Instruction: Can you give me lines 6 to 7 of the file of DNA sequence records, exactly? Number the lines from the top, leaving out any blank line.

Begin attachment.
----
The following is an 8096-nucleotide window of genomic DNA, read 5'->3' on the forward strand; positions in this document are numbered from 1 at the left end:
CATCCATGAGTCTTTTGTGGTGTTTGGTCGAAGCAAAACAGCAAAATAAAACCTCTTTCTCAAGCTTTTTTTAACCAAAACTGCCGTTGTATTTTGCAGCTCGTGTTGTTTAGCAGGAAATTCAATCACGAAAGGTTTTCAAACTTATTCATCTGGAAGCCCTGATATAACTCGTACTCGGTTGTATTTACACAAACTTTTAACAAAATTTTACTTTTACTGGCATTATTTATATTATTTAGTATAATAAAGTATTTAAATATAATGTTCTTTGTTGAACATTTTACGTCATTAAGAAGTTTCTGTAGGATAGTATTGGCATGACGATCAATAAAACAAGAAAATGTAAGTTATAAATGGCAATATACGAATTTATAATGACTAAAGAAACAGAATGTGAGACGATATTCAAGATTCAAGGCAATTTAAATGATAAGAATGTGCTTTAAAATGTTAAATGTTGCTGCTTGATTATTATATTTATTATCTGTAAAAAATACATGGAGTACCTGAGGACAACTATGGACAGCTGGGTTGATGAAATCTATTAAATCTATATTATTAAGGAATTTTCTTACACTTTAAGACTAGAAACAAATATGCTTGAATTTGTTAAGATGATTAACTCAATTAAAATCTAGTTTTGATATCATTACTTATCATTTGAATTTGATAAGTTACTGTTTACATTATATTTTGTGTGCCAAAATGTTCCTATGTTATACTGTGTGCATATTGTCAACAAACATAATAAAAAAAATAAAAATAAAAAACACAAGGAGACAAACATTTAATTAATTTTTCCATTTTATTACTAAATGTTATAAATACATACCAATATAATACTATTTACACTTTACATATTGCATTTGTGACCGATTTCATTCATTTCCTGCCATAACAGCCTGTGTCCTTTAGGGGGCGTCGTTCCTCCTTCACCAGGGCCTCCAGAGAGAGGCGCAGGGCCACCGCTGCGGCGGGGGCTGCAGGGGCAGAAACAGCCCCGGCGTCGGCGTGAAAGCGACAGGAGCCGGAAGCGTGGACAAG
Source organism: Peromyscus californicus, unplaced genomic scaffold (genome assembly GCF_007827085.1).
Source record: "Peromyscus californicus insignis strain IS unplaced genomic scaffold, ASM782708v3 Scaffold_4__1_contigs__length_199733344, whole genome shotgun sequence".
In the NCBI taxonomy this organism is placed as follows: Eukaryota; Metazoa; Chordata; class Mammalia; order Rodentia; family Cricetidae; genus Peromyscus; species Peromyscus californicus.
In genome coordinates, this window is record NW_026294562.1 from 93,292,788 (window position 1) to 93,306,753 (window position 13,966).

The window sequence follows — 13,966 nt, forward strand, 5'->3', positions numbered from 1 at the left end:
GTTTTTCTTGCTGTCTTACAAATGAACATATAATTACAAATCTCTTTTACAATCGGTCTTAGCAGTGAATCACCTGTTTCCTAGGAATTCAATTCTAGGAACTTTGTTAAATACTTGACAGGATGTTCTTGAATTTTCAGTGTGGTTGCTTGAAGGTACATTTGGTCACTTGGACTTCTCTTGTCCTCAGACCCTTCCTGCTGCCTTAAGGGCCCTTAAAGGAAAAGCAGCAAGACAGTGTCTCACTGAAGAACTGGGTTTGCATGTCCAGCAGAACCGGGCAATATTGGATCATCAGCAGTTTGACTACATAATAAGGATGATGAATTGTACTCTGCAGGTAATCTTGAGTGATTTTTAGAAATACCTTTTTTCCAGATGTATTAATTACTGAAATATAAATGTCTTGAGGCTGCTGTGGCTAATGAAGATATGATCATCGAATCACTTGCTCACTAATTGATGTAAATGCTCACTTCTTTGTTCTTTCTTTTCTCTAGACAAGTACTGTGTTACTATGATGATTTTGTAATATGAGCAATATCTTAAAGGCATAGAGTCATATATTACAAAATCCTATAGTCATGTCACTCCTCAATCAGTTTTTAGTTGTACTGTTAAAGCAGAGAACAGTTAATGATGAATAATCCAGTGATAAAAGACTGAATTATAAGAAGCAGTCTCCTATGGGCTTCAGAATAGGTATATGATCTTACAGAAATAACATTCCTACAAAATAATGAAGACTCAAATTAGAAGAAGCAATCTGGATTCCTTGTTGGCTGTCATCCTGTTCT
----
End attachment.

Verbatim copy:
In genome coordinates, this window is record NW_026294562.1 from 93,292,788 (window position 1) to 93,306,753 (window position 13,966).

The window sequence follows — 13,966 nt, forward strand, 5'->3', positions numbered from 1 at the left end: